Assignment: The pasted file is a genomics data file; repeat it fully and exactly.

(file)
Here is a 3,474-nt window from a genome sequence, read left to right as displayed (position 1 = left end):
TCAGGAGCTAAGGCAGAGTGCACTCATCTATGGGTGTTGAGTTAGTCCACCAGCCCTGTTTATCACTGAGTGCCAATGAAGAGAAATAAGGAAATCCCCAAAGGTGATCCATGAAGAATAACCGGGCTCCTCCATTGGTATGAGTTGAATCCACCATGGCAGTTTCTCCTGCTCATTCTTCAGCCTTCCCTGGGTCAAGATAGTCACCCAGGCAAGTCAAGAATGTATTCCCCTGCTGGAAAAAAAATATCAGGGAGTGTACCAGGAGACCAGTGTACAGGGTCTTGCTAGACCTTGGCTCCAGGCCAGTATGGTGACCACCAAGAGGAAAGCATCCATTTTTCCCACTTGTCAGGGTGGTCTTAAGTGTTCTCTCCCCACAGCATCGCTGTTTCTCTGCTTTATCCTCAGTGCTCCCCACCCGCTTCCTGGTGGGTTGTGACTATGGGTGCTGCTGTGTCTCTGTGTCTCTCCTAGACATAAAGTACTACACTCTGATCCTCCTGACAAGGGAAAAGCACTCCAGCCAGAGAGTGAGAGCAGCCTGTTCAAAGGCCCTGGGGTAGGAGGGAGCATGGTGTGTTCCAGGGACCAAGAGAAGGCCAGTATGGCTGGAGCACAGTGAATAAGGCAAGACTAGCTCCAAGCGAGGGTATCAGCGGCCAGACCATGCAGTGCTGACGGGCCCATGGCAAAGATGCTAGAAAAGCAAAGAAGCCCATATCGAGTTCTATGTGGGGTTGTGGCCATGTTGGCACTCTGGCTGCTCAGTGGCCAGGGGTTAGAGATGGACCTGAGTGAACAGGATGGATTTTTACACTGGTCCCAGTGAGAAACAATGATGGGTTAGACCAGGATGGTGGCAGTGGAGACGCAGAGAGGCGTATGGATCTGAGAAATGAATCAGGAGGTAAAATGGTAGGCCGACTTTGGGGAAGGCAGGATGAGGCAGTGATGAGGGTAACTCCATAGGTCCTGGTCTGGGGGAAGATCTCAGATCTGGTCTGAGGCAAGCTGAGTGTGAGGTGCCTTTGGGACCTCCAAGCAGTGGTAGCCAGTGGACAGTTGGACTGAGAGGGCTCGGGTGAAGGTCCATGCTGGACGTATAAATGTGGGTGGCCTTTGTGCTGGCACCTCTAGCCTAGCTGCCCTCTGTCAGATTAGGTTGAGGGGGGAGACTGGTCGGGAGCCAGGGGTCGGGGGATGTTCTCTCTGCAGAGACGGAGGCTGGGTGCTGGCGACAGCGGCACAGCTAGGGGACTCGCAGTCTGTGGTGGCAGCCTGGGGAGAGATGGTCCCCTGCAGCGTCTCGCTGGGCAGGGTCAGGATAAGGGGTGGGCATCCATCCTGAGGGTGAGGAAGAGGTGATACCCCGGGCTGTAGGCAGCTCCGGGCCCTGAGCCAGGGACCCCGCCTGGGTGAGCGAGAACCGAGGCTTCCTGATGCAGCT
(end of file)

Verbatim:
Here is a 3,474-nt window from a genome sequence, read left to right as displayed (position 1 = left end):
TCAGGAGCTAAGGCAGAGTGCACTCATCTATGGGTGTTGAGTTAGTCCACCAGCCCTGTTTATCACTGAGTGCCAATGAAGAGAAATAAGGAAATCCCCAAAGGTGATCCATGAAGAATAACCGGGCTCCTCCATTGGTATGAGTTGAATCCACCATGGCAGTTTCTCCTGCTCATTCTTCAGCCTTCCCTGGGTCAAGATAGTCACCCAGGCAAGTCAAGAATGTATTCCCCTGCTGGAAAAAAAATATCAGGGAGTGTACCAGGAGACCAGTGTACAGGGTCTTGCTAGACCTTGGCTCCAGGCCAGTATGGTGACCACCAAGAGGAAAGCATCCATTTTTCCCACTTGTCAGGGTGGTCTTAAGTGTTCTCTCCCCACAGCATCGCTGTTTCTCTGCTTTATCCTCAGTGCTCCCCACCCGCTTCCTGGTGGGTTGTGACTATGGGTGCTGCTGTGTCTCTGTGTCTCTCCTAGACATAAAGTACTACACTCTGATCCTCCTGACAAGGGAAAAGCACTCCAGCCAGAGAGTGAGAGCAGCCTGTTCAAAGGCCCTGGGGTAGGAGGGAGCATGGTGTGTTCCAGGGACCAAGAGAAGGCCAGTATGGCTGGAGCACAGTGAATAAGGCAAGACTAGCTCCAAGCGAGGGTATCAGCGGCCAGACCATGCAGTGCTGACGGGCCCATGGCAAAGATGCTAGAAAAGCAAAGAAGCCCATATCGAGTTCTATGTGGGGTTGTGGCCATGTTGGCACTCTGGCTGCTCAGTGGCCAGGGGTTAGAGATGGACCTGAGTGAACAGGATGGATTTTTACACTGGTCCCAGTGAGAAACAATGATGGGTTAGACCAGGATGGTGGCAGTGGAGACGCAGAGAGGCGTATGGATCTGAGAAATGAATCAGGAGGTAAAATGGTAGGCCGACTTTGGGGAAGGCAGGATGAGGCAGTGATGAGGGTAACTCCATAGGTCCTGGTCTGGGGGAAGATCTCAGATCTGGTCTGAGGCAAGCTGAGTGTGAGGTGCCTTTGGGACCTCCAAGCAGTGGTAGCCAGTGGACAGTTGGACTGAGAGGGCTCGGGTGAAGGTCCATGCTGGACGTATAAATGTGGGTGGCCTTTGTGCTGGCACCTCTAGCCTAGCTGCCCTCTGTCAGATTAGGTTGAGGGGGGAGACTGGTCGGGAGCCAGGGGTCGGGGGATGTTCTCTCTGCAGAGACGGAGGCTGGGTGCTGGCGACAGCGGCACAGCTAGGGGACTCGCAGTCTGTGGTGGCAGCCTGGGGAGAGATGGTCCCCTGCAGCGTCTCGCTGGGCAGGGTCAGGATAAGGGGTGGGCATCCATCCTGAGGGTGAGGAAGAGGTGATACCCCGGGCTGTAGGCAGCTCCGGGCCCTGAGCCAGGGACCCCGCCTGGGTGAGCGAGAACCGAGGCTTCCTGATGCAGCT